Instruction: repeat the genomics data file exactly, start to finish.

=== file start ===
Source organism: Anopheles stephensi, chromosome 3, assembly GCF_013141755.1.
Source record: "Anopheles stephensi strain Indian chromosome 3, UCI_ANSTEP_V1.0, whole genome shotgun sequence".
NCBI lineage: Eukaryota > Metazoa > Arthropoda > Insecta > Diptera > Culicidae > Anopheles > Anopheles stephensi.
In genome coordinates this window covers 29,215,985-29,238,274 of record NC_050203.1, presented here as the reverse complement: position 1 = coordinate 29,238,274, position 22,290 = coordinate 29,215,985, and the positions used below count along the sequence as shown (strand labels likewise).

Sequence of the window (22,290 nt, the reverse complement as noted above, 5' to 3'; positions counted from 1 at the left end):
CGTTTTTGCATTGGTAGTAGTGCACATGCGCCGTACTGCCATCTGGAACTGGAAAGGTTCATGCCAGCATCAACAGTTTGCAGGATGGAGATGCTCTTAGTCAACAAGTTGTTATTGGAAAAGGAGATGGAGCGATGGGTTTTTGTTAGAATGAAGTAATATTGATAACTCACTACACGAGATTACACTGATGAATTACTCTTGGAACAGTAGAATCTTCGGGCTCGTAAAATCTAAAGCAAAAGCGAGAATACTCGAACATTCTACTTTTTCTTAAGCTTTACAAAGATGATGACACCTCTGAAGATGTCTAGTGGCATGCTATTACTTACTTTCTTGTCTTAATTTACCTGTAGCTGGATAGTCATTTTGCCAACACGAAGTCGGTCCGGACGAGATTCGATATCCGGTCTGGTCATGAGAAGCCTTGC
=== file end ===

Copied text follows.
Source organism: Anopheles stephensi, chromosome 3, assembly GCF_013141755.1.
Source record: "Anopheles stephensi strain Indian chromosome 3, UCI_ANSTEP_V1.0, whole genome shotgun sequence".
NCBI lineage: Eukaryota > Metazoa > Arthropoda > Insecta > Diptera > Culicidae > Anopheles > Anopheles stephensi.
In genome coordinates this window covers 29,215,985-29,238,274 of record NC_050203.1, presented here as the reverse complement: position 1 = coordinate 29,238,274, position 22,290 = coordinate 29,215,985, and the positions used below count along the sequence as shown (strand labels likewise).

Sequence of the window (22,290 nt, the reverse complement as noted above, 5' to 3'; positions counted from 1 at the left end):
CGTTTTTGCATTGGTAGTAGTGCACATGCGCCGTACTGCCATCTGGAACTGGAAAGGTTCATGCCAGCATCAACAGTTTGCAGGATGGAGATGCTCTTAGTCAACAAGTTGTTATTGGAAAAGGAGATGGAGCGATGGGTTTTTGTTAGAATGAAGTAATATTGATAACTCACTACACGAGATTACACTGATGAATTACTCTTGGAACAGTAGAATCTTCGGGCTCGTAAAATCTAAAGCAAAAGCGAGAATACTCGAACATTCTACTTTTTCTTAAGCTTTACAAAGATGATGACACCTCTGAAGATGTCTAGTGGCATGCTATTACTTACTTTCTTGTCTTAATTTACCTGTAGCTGGATAGTCATTTTGCCAACACGAAGTCGGTCCGGACGAGATTCGATATCCGGTCTGGTCATGAGAAGCCTTGC